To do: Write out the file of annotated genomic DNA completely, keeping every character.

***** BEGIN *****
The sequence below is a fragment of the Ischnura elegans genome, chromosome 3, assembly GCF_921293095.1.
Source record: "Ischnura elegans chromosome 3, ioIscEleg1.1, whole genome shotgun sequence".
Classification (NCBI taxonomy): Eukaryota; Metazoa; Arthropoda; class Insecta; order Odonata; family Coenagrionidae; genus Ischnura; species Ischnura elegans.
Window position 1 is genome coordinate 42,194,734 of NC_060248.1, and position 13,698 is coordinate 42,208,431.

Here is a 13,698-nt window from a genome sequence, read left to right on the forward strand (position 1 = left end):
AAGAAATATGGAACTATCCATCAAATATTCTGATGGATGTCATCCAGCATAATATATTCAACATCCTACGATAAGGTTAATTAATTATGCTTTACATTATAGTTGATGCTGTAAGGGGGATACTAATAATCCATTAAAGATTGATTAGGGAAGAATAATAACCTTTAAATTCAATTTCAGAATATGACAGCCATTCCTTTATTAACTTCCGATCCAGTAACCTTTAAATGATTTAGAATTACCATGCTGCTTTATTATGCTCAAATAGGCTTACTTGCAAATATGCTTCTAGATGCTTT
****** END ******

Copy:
The sequence below is a fragment of the Ischnura elegans genome, chromosome 3, assembly GCF_921293095.1.
Source record: "Ischnura elegans chromosome 3, ioIscEleg1.1, whole genome shotgun sequence".
Classification (NCBI taxonomy): Eukaryota; Metazoa; Arthropoda; class Insecta; order Odonata; family Coenagrionidae; genus Ischnura; species Ischnura elegans.
Window position 1 is genome coordinate 42,194,734 of NC_060248.1, and position 13,698 is coordinate 42,208,431.

Here is a 13,698-nt window from a genome sequence, read left to right on the forward strand (position 1 = left end):
AAGAAATATGGAACTATCCATCAAATATTCTGATGGATGTCATCCAGCATAATATATTCAACATCCTACGATAAGGTTAATTAATTATGCTTTACATTATAGTTGATGCTGTAAGGGGGATACTAATAATCCATTAAAGATTGATTAGGGAAGAATAATAACCTTTAAATTCAATTTCAGAATATGACAGCCATTCCTTTATTAACTTCCGATCCAGTAACCTTTAAATGATTTAGAATTACCATGCTGCTTTATTATGCTCAAATAGGCTTACTTGCAAATATGCTTCTAGATGCTTT